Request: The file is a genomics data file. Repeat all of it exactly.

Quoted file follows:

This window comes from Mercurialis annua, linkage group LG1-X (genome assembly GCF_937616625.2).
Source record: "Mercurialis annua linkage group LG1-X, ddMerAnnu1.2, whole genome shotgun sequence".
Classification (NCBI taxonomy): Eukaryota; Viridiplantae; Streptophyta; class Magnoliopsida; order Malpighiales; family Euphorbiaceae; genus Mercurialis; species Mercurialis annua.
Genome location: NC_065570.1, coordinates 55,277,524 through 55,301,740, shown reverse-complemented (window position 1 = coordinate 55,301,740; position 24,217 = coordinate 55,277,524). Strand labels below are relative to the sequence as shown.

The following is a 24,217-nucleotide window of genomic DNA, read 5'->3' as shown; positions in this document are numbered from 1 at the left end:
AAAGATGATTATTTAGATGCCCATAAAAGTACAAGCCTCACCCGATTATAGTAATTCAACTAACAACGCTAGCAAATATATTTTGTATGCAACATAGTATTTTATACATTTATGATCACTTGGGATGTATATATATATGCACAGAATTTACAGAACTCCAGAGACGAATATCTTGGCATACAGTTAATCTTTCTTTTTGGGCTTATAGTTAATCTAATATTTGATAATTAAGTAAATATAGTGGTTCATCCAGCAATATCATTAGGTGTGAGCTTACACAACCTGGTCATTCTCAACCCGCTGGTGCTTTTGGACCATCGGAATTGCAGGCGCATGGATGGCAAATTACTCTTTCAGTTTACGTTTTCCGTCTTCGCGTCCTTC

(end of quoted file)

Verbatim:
This window comes from Mercurialis annua, linkage group LG1-X (genome assembly GCF_937616625.2).
Source record: "Mercurialis annua linkage group LG1-X, ddMerAnnu1.2, whole genome shotgun sequence".
Classification (NCBI taxonomy): Eukaryota; Viridiplantae; Streptophyta; class Magnoliopsida; order Malpighiales; family Euphorbiaceae; genus Mercurialis; species Mercurialis annua.
Genome location: NC_065570.1, coordinates 55,277,524 through 55,301,740, shown reverse-complemented (window position 1 = coordinate 55,301,740; position 24,217 = coordinate 55,277,524). Strand labels below are relative to the sequence as shown.

The following is a 24,217-nucleotide window of genomic DNA, read 5'->3' as shown; positions in this document are numbered from 1 at the left end:
AAAGATGATTATTTAGATGCCCATAAAAGTACAAGCCTCACCCGATTATAGTAATTCAACTAACAACGCTAGCAAATATATTTTGTATGCAACATAGTATTTTATACATTTATGATCACTTGGGATGTATATATATATGCACAGAATTTACAGAACTCCAGAGACGAATATCTTGGCATACAGTTAATCTTTCTTTTTGGGCTTATAGTTAATCTAATATTTGATAATTAAGTAAATATAGTGGTTCATCCAGCAATATCATTAGGTGTGAGCTTACACAACCTGGTCATTCTCAACCCGCTGGTGCTTTTGGACCATCGGAATTGCAGGCGCATGGATGGCAAATTACTCTTTCAGTTTACGTTTTCCGTCTTCGCGTCCTTC